In a small courtroom, a federal judge asked child after child the same questions, through a Spanish interpreter — their age, their name, who they were with, whether they went to school. She asked their lawyers how they pleaded and whether they sought asylum.
The courtroom’s benches were full, and in the hall other children who entered the country illegally and alone — now reunited with parents or other sponsors — waited to answer the same questions as part of the “surge docket” underway to move quickly through their immigration cases.
“It’s heartbreaking,” Council Speaker Melissa Mark-Viverito said after a tour through the courtrooms in the Jacob K. Javitz Federal Building. “I think it’s important to go through, at least walk through the process, to understand what the families are going through and also to understand from the perspective of the service providers — that are in many cases doing this with extremely limited resources — to really understand each step of the way, and to figure out what additional support we as a city could probably provide.”
Since Friday 270 children have been called to court here, and about half of them did not arrive in court with lawyers or advocates, Jojo Annobil of the Legal Aid Society said Tuesday. Legal Aid and other groups are working to change that, informing families of their rights and asking judges to delay hearings until they can find attorneys to help the children, who do not have a legal right to court-appointed lawyers.
“They want to make sure in a case where a child maybe does not have legal representation, they work it out with the judge to delay hearing the case so that the advocates can find representation for those children,” Ms. Mark-Viverito said.
That, Ms, Mark-Viverito said, will take extra resources — and the speaker, who has previously pushed for the city to provide space to house more of the unaccompanied minors, said she took to tour to help determine how the city might be able to help.
The surge docket was set up to deal with the growing amount of children illegally entering the United States, fleeing violence in Central America. Several children whose cases were in court today were accompanied by their mother or aunt, but all of them entered the country alone before being brought to the city. The federal government works to put the children with relatives or other sponsors — that’s how many wind up far from the border in New York, which has the second-highest number of unaccompanied immigrant children after Texas — or places them into temporary shelters.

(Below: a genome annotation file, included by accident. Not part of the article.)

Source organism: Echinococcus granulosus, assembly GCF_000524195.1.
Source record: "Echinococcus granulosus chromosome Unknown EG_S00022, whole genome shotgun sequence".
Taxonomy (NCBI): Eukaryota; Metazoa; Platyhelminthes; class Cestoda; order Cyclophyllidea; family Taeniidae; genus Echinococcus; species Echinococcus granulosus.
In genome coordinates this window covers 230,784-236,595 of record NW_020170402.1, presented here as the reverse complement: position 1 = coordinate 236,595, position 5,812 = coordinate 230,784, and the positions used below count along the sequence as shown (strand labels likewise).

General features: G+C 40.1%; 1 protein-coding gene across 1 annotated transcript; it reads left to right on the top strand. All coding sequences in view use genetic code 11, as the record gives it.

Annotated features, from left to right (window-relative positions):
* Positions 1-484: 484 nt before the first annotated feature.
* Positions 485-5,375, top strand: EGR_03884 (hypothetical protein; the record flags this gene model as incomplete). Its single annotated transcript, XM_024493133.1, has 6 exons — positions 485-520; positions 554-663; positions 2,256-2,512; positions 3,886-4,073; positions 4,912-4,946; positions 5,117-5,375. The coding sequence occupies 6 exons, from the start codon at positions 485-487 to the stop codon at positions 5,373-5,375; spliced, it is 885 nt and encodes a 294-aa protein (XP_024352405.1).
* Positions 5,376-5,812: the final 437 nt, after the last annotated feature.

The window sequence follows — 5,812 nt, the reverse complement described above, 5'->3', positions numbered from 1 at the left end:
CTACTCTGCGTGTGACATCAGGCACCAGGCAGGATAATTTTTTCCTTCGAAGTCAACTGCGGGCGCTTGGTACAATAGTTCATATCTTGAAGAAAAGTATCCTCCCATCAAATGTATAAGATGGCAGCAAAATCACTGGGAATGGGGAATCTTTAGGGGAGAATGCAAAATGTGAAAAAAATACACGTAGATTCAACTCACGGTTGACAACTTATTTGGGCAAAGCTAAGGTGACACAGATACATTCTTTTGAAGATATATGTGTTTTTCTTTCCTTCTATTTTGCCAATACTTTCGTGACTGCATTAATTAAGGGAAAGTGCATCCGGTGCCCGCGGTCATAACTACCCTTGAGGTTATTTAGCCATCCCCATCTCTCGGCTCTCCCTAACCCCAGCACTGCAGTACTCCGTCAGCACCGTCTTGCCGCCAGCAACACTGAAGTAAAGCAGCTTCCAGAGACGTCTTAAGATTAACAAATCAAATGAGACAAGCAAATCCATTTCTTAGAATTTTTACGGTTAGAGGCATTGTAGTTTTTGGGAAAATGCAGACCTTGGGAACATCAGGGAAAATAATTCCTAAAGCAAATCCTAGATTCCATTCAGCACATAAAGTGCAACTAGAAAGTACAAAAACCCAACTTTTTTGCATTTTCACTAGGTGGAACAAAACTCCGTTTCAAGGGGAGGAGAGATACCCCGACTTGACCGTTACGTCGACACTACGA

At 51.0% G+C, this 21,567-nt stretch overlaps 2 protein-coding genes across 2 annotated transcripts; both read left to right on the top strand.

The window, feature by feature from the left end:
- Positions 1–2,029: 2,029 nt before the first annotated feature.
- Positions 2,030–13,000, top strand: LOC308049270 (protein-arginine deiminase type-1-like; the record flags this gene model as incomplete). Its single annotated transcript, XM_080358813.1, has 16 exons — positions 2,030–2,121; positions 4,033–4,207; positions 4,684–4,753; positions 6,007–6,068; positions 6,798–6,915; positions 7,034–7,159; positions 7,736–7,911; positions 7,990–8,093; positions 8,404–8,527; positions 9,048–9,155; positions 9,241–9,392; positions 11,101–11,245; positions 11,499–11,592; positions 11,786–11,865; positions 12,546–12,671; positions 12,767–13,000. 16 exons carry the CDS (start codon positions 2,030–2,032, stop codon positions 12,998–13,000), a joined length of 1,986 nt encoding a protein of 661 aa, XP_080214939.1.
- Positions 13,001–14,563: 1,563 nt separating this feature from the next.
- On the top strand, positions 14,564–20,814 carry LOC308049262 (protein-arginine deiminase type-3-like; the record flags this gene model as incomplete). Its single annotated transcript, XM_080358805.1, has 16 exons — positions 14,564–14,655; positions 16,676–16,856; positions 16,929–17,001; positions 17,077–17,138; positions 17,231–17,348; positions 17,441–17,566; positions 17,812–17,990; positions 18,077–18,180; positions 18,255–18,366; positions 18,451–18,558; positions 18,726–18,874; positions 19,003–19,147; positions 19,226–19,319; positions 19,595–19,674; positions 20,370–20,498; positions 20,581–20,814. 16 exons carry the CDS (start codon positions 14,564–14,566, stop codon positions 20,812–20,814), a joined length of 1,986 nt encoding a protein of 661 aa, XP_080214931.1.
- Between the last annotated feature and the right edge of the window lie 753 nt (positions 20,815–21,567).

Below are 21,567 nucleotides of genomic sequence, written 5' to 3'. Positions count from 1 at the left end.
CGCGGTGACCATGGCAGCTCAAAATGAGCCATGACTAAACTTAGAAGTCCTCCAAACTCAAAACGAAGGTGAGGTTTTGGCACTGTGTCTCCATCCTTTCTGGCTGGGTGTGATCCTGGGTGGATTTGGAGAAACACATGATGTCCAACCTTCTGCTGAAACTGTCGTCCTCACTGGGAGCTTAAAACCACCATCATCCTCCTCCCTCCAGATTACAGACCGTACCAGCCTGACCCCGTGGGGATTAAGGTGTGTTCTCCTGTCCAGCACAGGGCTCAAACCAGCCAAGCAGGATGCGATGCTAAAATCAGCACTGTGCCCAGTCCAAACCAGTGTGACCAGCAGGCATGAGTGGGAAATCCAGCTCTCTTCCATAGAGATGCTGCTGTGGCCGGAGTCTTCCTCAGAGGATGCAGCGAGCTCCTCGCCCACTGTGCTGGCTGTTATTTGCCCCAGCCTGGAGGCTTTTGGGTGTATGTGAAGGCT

Ms. Mark-Viverito flipped through a questionnaire provided to children and their guardians about the reasons they left their home.
“Are you afraid of gangs?” she read, before rattling off other phrases on the form: “Kidnapped, gangs, dead bodies, how did you get to the U.S.?”
Many of the children appearing in New York courtrooms have legal recourse to stay in the country under existing law, due to the dangers they faced at home, Mr. Annobil said. But that’s difficult to prove without a lawyer, advocates say.
In the courtroom, proceedings moved swiftly. The judge read the “alien number” of an 11-year-old boy from Guatemala, clad in a soccer shirt that said “All day, every day,” and then of his little brother. She waived their next appearance in court so they could go to school.
“Good luck in school next week,” the judge told the boys through an interpreter.
In another case, a lawyer argued the judge should not order another status conference for his young client, even if the client would not have to attend thanks to a school waiver.
“It just seems like we’re putting pressure on the children for no reason,” the lawyer said, adding that while the child didn’t have to attend, he had to pay for a lawyer to do so.
Ms. Mark-Viverito said the workings of the court were important to see.
“How congested it was, the number of people we’re talking about, how distressing it must be for the families and how disoriented they must be, not understanding,” she said. “It’s great to hear that organizations like Legal Aid are really doing a lot of effort to have parents and custodians and the sponsors understand their rights, and to really walk them through the process to demystify it.”
The amount of children in need of help is clearly straining the nonprofit groups, she said.
“My hope is that we can figure out a way that we can lend additional support — that’s what I’m trying to figure out with the administration and others that are interested in this issue,” Ms. Mark-Viverito said.
Public Advocate Letitia James recently led a call for private sector lawyers to provide services pro bono, and said she herself would join in.
While some advocates have slammed the surge docket as being stacked against the children and a quick means to deport them, Ms. Mark-Viverito said she didn’t get that impression and thought the process was a way to move the children out of limbo and toward some sense of normalcy and routine.
“The idea, I would think, is not to speed up to deport them. It’s to try to get them through a process where there can be some resolution and some sense of normalcy brought back to their life,” Ms. Mark-Viverito said. “It may not be perfect, but I would think that that’s the logic behind it.”